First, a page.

KBXX ("97.9 The Box") is a Houston -based radio station airing a rhythmic contemporary music format. It is owned by Radio One and co-owed with KMJQ and KROI. Its studios are located in the Greenway Plaza district, and its transmitter is located in Missouri City, Texas.
The morning show has been hosted by Madd Hatta since March 2001. He has been on KBXX since 1995, starting off in afternoons, then hosting mornings.
KBXX HD2 airs Vietnamese language programming, featuring a format with both spoken word and music. KBXX HD2 rebroadasts on 98.7 K258BZ, through a lease management agreement between Radio One Licenses, LLC. and Hispanic Family Christian Network, Inc., owner of the translator facility.
The station originally signed on in 1958 with a popular music format as KFMK ,  but later migrated to a classical music format. By 1967, KFMK moved to a Top 40 format, competing against KRBE and had a slight advantage over KRBE because it was in stereo, although the later had a stronger signal at the time.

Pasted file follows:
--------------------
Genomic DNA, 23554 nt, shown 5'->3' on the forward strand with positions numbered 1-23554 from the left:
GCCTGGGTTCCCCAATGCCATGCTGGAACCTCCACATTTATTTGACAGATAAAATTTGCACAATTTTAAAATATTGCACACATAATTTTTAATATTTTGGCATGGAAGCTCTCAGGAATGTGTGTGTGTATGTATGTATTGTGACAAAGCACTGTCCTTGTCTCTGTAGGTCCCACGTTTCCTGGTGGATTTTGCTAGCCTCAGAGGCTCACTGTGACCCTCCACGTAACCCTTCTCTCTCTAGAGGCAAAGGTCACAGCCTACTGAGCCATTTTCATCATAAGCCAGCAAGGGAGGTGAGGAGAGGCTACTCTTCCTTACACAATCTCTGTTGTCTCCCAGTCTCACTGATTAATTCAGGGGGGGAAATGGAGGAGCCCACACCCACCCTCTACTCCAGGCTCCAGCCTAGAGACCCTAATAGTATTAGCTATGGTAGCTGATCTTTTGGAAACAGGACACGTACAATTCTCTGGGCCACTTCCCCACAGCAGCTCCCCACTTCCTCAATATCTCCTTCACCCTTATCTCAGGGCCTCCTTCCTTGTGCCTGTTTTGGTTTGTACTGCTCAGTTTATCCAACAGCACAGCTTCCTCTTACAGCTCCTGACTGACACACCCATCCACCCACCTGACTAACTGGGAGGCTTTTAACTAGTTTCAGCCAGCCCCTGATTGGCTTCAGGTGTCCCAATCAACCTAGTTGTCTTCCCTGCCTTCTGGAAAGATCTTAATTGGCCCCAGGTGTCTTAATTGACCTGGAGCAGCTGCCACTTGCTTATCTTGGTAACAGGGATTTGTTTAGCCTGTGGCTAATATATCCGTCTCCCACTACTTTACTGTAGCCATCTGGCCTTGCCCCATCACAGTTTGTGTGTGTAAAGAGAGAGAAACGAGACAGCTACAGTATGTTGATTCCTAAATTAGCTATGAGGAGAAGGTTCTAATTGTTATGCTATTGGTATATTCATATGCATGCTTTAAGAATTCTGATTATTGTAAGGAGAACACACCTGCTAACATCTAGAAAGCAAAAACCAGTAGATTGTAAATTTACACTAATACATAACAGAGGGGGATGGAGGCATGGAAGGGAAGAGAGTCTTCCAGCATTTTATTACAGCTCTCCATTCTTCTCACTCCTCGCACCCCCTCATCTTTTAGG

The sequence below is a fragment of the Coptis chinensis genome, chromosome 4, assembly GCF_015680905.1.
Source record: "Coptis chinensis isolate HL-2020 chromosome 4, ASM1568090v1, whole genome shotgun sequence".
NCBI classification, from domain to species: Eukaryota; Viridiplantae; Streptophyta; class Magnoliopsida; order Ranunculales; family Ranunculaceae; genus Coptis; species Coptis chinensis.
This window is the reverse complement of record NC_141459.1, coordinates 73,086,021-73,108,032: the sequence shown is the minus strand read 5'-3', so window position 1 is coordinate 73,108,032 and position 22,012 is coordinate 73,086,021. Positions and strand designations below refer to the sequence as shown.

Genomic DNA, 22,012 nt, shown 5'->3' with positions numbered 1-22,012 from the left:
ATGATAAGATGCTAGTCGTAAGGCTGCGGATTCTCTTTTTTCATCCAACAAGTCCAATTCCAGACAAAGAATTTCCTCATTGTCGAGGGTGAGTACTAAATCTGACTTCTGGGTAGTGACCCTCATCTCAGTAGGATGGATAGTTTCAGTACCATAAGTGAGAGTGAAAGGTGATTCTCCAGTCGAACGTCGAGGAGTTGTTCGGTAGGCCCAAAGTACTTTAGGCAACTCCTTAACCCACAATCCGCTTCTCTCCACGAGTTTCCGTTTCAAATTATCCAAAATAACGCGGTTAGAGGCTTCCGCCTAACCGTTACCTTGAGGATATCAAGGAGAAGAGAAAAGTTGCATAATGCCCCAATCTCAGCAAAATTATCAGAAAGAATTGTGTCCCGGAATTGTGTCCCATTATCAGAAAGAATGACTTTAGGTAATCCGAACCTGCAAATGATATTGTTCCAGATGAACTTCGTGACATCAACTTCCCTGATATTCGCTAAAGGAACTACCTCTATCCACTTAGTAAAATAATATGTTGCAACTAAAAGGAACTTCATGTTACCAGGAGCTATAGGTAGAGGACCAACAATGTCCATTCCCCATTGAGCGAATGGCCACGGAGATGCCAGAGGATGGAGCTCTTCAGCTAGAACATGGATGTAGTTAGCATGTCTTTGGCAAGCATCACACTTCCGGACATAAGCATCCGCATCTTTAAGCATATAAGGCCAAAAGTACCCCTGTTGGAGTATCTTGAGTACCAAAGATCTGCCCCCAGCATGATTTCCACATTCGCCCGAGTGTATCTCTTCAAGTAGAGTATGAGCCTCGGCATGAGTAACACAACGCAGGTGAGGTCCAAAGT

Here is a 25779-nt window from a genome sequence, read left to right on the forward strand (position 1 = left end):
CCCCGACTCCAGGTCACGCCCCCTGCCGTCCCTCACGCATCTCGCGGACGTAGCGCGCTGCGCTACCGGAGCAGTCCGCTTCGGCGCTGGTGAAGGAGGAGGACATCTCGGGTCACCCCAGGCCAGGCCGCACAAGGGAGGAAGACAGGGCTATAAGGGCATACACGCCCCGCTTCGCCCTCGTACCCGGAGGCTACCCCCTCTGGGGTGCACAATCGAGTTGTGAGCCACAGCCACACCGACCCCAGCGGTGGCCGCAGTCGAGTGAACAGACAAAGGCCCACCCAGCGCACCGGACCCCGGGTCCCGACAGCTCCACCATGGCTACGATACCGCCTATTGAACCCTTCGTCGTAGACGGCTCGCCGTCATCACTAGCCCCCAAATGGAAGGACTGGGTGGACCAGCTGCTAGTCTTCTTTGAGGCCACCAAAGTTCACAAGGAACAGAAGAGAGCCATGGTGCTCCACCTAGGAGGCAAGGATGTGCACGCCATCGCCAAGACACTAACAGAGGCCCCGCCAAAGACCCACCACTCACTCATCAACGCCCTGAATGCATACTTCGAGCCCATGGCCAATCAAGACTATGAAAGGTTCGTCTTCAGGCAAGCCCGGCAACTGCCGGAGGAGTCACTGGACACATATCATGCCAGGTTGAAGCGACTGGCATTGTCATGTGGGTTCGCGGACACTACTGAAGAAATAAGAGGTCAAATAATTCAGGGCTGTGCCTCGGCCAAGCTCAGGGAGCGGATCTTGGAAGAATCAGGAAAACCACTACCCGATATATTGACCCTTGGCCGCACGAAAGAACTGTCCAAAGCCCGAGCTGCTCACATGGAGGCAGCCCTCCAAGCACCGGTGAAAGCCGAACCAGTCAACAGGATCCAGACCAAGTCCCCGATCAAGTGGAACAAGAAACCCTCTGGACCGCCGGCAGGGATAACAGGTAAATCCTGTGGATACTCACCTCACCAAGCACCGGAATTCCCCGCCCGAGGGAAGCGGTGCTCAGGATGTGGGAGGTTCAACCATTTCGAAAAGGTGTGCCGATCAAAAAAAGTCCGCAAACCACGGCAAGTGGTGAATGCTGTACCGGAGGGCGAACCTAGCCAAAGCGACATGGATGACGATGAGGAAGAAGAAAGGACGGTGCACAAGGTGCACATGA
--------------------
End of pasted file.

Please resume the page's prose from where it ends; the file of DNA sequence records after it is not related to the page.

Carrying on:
By 1968, KFMK transitioned to become Houston's first progressive rock station, known as "Mother Radio" (a name later referenced by KLOL, which was known as "Mother's Family"). In early 1969, KFMK abruptly changed to a Christian format. The station reverted to Top 40 in the late 1970s, which would then transition to an oldies -heavy adult contemporary format in the 1980s. This format lasted until the station's abrupt 1991 flip to what was then coined as "Contemporary Crossover".
On April 2, 1991, after a period of stunting, the station flipped to "The Box" with a new rhythmic contemporary format. The new KBXX callsign was implemented on April 22, 1991. It fiercely competed with longtime heritage urban station KMJQ until Clear Channel Communications bought KBXX in late 1994, then paired it with KMJQ the year after.
KBXX was moved to R&R's Urban Contemporary Airplay panel in 2006, however it still remains on Mediabase's Rhythmic Airplay Panel. In spite of having an urban-driven playlist, the station retains its rhythmic format in order to target a multicultural audience in the Houston market.